June 2012 Question 4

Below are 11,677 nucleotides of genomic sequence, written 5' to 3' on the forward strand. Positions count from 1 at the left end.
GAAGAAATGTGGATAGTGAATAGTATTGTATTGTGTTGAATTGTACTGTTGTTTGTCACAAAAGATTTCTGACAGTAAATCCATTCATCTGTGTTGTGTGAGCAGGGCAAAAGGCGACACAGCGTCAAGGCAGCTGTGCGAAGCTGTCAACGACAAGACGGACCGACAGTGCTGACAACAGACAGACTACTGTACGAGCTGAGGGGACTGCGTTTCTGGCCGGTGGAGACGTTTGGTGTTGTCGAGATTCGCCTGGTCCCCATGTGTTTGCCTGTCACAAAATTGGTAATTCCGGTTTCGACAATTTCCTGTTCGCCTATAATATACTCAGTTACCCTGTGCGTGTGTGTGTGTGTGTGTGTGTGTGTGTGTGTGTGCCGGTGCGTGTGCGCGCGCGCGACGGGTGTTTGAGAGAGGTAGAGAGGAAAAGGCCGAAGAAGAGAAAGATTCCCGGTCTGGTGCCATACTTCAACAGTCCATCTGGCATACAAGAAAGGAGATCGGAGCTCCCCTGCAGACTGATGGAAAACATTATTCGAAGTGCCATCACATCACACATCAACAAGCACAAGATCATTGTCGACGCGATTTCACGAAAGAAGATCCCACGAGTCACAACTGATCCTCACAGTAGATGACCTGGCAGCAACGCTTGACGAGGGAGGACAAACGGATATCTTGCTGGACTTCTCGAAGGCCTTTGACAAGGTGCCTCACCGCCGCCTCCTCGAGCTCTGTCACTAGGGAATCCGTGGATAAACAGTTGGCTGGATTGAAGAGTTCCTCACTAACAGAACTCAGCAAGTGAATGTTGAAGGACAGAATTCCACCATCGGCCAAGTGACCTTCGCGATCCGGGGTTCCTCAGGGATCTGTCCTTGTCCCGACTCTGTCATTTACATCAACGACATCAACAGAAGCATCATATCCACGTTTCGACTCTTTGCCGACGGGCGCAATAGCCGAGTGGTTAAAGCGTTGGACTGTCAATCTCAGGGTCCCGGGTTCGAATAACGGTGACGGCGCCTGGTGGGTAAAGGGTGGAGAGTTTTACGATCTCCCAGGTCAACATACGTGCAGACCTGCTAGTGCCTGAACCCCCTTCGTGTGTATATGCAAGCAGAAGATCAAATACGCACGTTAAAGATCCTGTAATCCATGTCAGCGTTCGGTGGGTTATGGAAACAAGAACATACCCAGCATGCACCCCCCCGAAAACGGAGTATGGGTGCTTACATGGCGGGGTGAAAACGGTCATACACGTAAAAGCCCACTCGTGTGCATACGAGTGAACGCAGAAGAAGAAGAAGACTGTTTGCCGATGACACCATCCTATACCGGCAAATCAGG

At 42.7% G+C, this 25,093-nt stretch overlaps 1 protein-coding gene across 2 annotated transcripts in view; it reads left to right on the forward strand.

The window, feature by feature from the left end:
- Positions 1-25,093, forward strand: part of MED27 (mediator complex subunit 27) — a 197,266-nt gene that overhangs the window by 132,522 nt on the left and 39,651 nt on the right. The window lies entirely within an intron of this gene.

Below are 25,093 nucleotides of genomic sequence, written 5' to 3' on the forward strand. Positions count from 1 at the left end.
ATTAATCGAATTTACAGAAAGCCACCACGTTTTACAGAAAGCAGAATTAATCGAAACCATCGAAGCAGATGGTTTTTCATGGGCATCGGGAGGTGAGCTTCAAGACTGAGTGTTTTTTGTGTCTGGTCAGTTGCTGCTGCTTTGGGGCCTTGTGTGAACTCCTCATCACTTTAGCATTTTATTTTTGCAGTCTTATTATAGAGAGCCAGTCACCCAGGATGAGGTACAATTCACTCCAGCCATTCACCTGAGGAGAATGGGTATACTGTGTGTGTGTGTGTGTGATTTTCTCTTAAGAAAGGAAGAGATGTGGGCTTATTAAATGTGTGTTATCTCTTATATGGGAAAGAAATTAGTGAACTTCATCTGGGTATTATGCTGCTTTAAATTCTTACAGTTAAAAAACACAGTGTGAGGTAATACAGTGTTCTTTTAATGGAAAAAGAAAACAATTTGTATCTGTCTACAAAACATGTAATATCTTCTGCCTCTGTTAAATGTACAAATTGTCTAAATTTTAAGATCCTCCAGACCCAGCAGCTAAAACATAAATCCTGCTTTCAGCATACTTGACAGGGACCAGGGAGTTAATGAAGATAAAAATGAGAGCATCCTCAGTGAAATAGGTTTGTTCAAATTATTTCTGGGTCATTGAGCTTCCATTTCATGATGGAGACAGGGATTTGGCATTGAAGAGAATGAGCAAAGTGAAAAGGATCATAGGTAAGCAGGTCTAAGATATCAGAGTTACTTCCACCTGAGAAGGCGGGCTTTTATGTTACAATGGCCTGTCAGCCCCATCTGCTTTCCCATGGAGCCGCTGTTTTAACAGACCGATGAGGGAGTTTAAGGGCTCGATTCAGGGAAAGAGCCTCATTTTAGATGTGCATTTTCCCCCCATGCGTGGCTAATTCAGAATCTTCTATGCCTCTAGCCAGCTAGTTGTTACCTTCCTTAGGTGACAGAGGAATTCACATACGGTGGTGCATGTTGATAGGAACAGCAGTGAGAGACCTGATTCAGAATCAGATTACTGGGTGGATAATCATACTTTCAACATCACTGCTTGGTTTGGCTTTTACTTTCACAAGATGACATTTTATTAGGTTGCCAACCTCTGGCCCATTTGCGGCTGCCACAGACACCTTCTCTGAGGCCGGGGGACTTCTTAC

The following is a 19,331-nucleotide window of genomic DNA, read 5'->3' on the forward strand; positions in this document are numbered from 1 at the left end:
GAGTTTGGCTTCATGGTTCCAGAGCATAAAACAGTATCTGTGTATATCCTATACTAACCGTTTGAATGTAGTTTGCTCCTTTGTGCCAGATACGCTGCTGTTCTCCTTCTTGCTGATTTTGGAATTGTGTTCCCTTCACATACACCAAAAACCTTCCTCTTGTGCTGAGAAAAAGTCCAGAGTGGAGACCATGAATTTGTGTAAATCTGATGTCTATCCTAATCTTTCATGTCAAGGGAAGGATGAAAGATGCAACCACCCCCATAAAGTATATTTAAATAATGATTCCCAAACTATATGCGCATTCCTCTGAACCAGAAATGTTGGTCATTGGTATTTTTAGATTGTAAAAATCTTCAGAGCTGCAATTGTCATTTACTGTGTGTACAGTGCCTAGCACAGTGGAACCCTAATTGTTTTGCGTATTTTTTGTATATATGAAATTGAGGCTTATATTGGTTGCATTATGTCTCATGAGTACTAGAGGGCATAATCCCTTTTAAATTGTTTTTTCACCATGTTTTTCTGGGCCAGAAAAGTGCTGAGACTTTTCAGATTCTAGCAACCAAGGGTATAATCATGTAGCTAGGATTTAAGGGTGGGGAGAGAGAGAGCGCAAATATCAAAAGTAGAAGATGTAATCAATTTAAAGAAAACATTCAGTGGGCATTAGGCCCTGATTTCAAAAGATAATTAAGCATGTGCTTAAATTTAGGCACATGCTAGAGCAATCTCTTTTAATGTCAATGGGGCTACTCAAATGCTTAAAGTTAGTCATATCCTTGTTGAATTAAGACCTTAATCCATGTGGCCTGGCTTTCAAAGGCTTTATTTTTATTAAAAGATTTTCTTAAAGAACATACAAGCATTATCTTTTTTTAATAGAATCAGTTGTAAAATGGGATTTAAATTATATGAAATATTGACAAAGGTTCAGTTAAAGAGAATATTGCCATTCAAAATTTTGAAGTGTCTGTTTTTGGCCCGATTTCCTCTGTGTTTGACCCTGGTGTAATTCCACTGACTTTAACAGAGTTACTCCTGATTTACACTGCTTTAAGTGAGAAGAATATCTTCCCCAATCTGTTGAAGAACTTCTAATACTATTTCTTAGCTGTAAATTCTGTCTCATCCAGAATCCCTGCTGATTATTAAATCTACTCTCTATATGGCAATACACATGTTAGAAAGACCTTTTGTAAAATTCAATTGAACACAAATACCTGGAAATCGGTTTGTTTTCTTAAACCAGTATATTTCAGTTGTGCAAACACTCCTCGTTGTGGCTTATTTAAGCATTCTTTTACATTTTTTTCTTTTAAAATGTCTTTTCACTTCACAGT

Discuss the criminal liability of Jameela and of Leah arising out of the incidents in the town. First of all there is a battery with the initial contact that Jameela has on Ken. The AR of battery is “infliction of unlawful violence”. Battery is defined as being the slightest touch without permission as in the case of Cole v Turner, the knocking in to Ken is this touch without his permission. When she knocked into Ken this led to him to fall. This is an ABH as this battery led to further damage with Ken falling down. The AR of ABH is “common assault occasioning in actual bodily harm”. Miller defines this as “any hurt or injury calculated to interfere with the health or comfort of the v”, in which the falling down would cause Ken to experience some discomfort with falling to the ground. However this fall resulted in Ken breaking his hip. This is a GBH S20 as this break would have caused him to go to hospital. The AR of GBH S20 is “causing wound or GBH”. There isn’t a wound and therefore there is only grievous bodily harm. The case of Smith defines grievous as meaning really serious harm which includes broken bones. The case of Bollom states that the seriousness of the harm scales with the age of the victim, as Ken in this scenario is elderly man the seriousness of the fall was serious as his body is weaker and therefore there is more damage that is done, affecting the graveness of the injury. Therefore the AR of GBH S20 has been established. Then there is the liability of the heart attack the Ken’s wife (Iris) suffered when he got knocked down. Again this is a GBH S20 and the AR is stated above. It is a GBH S20 as the harm that was caused was serious as it caused Iris many weeks to recover. Again the case of Bollom help as the age of Iris comes in to play when affecting the seriousness. There isn’t any causation issues as the chain isn’t broken as the thin skull rules that defects that weren’t known to he D, Haystead doesn’t break the chain...
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